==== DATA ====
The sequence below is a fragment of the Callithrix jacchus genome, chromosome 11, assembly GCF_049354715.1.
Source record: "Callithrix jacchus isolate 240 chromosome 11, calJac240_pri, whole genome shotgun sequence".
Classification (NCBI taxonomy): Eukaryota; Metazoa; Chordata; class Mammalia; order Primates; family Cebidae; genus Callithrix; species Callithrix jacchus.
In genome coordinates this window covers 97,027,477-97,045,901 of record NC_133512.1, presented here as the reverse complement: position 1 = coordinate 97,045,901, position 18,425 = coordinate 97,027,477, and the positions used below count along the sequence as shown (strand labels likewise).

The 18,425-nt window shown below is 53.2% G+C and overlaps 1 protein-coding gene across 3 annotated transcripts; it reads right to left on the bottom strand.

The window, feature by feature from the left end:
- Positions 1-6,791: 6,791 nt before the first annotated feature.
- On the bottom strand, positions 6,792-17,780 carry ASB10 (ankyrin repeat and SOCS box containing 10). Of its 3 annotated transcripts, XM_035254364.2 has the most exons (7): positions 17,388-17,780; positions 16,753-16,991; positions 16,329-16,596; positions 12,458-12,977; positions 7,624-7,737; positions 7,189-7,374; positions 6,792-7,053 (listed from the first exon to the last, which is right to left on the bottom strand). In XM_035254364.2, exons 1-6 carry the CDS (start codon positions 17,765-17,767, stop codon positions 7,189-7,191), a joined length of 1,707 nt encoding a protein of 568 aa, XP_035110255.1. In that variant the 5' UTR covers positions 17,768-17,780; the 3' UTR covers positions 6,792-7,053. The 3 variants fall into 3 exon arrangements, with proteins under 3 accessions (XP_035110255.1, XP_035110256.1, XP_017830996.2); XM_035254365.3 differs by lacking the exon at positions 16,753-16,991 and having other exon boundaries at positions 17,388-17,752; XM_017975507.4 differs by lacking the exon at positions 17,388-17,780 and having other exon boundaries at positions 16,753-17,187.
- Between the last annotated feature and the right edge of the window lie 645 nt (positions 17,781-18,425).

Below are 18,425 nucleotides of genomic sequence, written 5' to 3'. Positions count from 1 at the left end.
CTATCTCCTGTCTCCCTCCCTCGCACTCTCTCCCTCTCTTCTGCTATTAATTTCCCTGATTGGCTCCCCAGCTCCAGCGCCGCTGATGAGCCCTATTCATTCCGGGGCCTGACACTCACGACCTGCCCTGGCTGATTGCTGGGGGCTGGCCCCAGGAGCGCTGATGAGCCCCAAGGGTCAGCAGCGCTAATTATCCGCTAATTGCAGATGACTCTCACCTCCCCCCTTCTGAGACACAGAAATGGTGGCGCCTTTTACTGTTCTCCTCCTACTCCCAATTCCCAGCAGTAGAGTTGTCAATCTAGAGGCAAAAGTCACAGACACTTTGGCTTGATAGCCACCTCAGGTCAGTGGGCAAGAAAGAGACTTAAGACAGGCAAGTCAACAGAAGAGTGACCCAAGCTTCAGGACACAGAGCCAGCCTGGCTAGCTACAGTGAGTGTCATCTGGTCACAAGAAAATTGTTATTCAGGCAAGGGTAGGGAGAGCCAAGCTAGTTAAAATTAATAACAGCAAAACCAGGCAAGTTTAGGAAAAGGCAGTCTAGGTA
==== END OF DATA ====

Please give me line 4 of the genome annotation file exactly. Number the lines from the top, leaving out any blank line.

In genome coordinates this window covers 97,027,477-97,045,901 of record NC_133512.1, presented here as the reverse complement: position 1 = coordinate 97,045,901, position 18,425 = coordinate 97,027,477, and the positions used below count along the sequence as shown (strand labels likewise).